In the last few weeks I’ve been putting together a new guide for our Distilled audience: Finding Your Brand’s Voice. It offers practical and detailed advice on how a company can shape its own tone of voice in order to project a unique and consistent persona.
As part of researching the guide, I carried out a couple of interviews with writers at companies whose copy I admire. It might not come as a massive surprise that UK drinks brand innocent was at the top of my list.
Writer Lucie Bright kindly obliged. Here are some of Lucie’s thoughts on language, honesty, and bizarre party antics.
What makes innocent’s tone of voice so well-loved?
We write the way we speak, and we speak to everyone the same way we speak to our friends. (But without the swearing.) We always try to keep things clear and simple wherever we can, and people have always seemed to like that.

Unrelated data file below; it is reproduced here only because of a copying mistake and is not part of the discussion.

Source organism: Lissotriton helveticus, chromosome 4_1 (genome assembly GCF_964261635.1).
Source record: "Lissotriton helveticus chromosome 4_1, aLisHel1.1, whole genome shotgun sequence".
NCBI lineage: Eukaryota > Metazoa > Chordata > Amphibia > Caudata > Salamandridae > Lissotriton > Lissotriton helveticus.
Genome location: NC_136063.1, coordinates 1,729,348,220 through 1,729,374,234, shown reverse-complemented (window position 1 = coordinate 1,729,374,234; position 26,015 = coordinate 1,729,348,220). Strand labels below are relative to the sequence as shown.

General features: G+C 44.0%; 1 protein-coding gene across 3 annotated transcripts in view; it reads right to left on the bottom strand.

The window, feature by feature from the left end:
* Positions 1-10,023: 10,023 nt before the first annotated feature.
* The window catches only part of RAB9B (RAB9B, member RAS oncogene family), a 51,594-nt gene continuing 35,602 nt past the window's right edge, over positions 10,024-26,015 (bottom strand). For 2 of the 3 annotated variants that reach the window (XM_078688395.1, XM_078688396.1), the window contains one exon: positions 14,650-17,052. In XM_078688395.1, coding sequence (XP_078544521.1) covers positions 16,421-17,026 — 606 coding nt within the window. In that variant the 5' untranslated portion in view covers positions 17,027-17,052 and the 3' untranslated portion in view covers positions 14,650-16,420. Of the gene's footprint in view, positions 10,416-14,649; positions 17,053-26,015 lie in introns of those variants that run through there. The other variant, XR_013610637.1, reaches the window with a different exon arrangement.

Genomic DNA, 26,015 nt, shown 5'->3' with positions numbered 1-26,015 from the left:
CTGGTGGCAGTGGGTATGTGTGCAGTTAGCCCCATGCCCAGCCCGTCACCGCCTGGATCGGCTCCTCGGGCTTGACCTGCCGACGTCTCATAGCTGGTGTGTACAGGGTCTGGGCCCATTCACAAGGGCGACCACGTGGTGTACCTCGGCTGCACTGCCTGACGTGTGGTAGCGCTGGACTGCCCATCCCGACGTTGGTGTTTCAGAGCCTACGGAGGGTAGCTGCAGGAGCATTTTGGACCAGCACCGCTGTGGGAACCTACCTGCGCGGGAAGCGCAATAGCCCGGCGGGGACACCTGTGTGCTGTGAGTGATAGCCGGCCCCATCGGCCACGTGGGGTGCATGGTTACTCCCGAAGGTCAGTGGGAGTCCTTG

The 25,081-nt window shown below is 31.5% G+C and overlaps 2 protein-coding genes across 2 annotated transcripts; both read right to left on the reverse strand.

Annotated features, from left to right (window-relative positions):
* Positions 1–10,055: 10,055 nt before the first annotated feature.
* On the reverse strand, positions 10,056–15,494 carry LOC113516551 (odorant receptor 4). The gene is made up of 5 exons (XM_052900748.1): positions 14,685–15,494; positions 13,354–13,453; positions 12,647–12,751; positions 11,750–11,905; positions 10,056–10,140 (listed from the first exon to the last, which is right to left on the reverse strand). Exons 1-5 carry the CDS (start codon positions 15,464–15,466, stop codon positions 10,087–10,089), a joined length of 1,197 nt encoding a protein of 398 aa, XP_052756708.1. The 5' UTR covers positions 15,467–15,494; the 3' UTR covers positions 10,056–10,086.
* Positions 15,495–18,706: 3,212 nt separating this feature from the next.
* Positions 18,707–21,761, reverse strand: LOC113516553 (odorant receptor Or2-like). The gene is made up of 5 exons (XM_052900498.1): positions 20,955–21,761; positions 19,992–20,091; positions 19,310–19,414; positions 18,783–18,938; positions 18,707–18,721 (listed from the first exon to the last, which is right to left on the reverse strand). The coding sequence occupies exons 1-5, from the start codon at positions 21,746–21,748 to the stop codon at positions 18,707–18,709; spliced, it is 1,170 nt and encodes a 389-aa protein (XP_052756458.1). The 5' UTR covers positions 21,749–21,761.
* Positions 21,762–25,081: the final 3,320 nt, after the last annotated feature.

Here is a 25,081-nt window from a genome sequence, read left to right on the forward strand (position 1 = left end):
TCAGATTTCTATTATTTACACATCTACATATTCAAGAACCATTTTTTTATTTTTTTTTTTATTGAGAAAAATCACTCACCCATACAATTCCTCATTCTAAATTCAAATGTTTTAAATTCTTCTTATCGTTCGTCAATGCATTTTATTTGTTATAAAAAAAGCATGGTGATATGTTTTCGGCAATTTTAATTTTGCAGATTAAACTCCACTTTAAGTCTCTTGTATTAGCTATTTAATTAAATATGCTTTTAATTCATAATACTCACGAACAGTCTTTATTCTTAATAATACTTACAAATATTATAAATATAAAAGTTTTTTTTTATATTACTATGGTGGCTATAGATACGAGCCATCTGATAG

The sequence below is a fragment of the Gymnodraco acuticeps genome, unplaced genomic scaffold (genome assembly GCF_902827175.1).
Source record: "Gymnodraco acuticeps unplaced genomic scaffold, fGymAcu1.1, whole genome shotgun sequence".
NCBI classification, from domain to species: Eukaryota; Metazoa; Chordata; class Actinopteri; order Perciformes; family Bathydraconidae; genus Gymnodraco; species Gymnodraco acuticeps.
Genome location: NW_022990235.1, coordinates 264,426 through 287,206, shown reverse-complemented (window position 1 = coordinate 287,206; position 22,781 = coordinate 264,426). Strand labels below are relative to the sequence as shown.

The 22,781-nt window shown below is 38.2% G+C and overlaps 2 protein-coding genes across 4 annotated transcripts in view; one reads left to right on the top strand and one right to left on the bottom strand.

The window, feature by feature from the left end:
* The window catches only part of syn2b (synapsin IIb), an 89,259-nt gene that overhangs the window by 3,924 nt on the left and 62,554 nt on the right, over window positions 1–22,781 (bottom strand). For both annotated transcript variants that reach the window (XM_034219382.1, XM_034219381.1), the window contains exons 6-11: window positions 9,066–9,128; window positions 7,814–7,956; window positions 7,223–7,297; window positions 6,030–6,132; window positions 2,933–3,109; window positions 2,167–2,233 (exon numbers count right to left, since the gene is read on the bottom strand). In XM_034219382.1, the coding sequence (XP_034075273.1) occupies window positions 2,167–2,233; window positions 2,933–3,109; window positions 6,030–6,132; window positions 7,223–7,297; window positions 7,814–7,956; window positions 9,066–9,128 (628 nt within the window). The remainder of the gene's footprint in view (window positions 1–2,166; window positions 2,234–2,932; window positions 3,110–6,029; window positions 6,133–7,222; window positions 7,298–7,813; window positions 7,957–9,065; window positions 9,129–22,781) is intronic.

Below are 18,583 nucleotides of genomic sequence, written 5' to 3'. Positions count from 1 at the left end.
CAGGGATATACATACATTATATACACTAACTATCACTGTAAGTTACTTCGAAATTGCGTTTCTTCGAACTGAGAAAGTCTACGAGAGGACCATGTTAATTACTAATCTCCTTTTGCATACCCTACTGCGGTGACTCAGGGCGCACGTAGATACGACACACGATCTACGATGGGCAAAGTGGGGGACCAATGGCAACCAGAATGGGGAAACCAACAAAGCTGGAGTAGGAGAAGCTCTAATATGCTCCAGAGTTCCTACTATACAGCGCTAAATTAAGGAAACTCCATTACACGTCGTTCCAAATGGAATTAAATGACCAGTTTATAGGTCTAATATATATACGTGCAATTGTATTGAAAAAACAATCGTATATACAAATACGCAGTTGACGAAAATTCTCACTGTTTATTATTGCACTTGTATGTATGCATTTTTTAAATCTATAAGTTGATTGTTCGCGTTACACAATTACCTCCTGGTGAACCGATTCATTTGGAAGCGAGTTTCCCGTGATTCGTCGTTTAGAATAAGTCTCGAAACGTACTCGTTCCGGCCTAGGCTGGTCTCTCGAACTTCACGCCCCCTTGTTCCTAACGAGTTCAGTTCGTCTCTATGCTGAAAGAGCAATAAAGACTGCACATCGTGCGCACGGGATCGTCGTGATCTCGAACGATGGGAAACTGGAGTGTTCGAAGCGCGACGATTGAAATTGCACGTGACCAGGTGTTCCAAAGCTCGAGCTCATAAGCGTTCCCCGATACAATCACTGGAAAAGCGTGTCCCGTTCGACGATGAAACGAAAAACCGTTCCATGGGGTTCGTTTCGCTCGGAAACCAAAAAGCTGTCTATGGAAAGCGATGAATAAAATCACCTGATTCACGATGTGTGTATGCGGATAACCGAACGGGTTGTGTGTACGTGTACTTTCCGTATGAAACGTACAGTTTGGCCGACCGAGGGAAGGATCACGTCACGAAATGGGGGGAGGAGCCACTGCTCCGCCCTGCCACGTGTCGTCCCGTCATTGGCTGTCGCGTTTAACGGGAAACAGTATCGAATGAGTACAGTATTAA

Are there things you do to help your tone of voice be consistent?
We only employ people who understand innocent, and then we let them write whatever they want. There aren’t really any rules. (Apart from no swearing.)
What is it about innocent’s story that is so compelling?
The innocent story is a real story, about real friends, told truthfully. You couldn’t make half the stuff up, to be honest. We’ve had a lot of fun along the way, and we’ve not been afraid to talk about that side of it, the human side, the mistakes and the friendships and the parties and the stolen moose’s heads. It’s all been part of the adventure.
How important is storytelling for innocent?
Everyone who works here knows the innocent story inside out. But to be honest we don’t think that much about storytelling normally – unless we’re working on something like a TV ad. We just try to speak and write as clearly as we can, telling the truth about our drinks and the other things we make, and hope that all the parts add up to some kind of coherent whole.
Which brands do you particularly like?
There’s loads of good, interesting stuff around, more than ever before. We’re fans of consistency, across words and design, so we like brands like Selfridges, Rapha, Peppersmith and Hiut Denim, who all have a reliably consistent and good-looking output.
Finding Your Brand’s Voice will be launched in the training section of our website on Wednesday 8th January. Stay in the loop with our new content pieces by signing up to our free monthly video email list.